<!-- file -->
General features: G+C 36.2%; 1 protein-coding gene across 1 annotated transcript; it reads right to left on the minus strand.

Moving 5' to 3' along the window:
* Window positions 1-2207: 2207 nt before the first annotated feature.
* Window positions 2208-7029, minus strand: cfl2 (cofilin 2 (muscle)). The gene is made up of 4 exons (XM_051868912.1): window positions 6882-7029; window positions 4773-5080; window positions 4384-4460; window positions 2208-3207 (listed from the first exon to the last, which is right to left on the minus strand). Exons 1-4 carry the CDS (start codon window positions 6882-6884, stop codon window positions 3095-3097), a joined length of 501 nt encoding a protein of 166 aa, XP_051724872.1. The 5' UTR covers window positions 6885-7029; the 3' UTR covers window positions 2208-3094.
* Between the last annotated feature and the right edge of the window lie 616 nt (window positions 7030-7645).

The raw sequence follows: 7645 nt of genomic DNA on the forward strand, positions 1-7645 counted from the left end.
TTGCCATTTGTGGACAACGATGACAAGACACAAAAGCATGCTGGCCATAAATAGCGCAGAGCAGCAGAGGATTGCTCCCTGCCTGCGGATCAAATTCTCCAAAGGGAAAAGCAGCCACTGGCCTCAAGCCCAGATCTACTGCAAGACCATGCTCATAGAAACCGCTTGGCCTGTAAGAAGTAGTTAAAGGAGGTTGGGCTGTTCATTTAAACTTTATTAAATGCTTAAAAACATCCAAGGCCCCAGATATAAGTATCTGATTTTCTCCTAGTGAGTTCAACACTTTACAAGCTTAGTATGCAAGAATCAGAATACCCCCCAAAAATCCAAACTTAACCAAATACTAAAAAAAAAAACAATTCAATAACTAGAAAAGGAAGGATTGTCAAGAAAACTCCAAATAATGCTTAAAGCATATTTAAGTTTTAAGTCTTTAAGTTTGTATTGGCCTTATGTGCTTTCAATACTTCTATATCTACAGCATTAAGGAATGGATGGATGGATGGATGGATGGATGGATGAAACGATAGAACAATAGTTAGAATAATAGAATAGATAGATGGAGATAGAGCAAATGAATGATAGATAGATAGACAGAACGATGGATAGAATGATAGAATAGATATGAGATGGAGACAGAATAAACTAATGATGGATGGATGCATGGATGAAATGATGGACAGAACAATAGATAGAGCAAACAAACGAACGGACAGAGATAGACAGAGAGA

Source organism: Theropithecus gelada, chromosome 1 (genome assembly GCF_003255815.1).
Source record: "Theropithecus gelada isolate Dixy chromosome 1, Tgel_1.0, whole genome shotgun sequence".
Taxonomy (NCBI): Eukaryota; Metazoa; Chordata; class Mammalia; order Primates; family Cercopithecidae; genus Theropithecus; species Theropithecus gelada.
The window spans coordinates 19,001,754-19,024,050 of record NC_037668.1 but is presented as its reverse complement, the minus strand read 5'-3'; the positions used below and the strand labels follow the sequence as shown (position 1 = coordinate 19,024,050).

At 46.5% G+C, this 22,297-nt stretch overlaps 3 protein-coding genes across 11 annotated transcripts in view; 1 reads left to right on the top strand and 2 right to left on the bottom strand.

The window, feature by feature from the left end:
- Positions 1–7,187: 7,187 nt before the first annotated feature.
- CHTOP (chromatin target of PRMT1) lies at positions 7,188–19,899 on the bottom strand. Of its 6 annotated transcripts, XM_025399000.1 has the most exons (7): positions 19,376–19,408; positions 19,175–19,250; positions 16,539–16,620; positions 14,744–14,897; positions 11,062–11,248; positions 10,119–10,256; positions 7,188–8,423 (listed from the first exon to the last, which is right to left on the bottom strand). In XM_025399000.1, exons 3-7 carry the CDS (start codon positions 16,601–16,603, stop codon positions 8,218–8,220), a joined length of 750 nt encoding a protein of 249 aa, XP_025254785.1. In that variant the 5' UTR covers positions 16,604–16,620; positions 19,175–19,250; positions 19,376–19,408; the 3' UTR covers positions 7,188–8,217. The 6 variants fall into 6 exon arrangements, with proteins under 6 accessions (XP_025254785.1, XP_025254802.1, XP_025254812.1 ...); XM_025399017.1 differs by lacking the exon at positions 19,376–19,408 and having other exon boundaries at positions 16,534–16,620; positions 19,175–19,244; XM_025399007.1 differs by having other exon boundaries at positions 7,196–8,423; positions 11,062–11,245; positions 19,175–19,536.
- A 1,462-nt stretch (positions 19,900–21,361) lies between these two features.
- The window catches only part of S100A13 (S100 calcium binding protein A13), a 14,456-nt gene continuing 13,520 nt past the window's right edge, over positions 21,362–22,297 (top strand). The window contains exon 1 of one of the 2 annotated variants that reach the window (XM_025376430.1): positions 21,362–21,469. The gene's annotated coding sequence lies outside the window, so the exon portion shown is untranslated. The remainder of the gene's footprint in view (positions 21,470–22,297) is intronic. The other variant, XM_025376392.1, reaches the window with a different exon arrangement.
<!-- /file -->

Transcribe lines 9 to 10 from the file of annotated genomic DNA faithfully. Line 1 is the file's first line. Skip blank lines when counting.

Source record: "Theropithecus gelada isolate Dixy chromosome 1, Tgel_1.0, whole genome shotgun sequence".
Taxonomy (NCBI): Eukaryota; Metazoa; Chordata; class Mammalia; order Primates; family Cercopithecidae; genus Theropithecus; species Theropithecus gelada.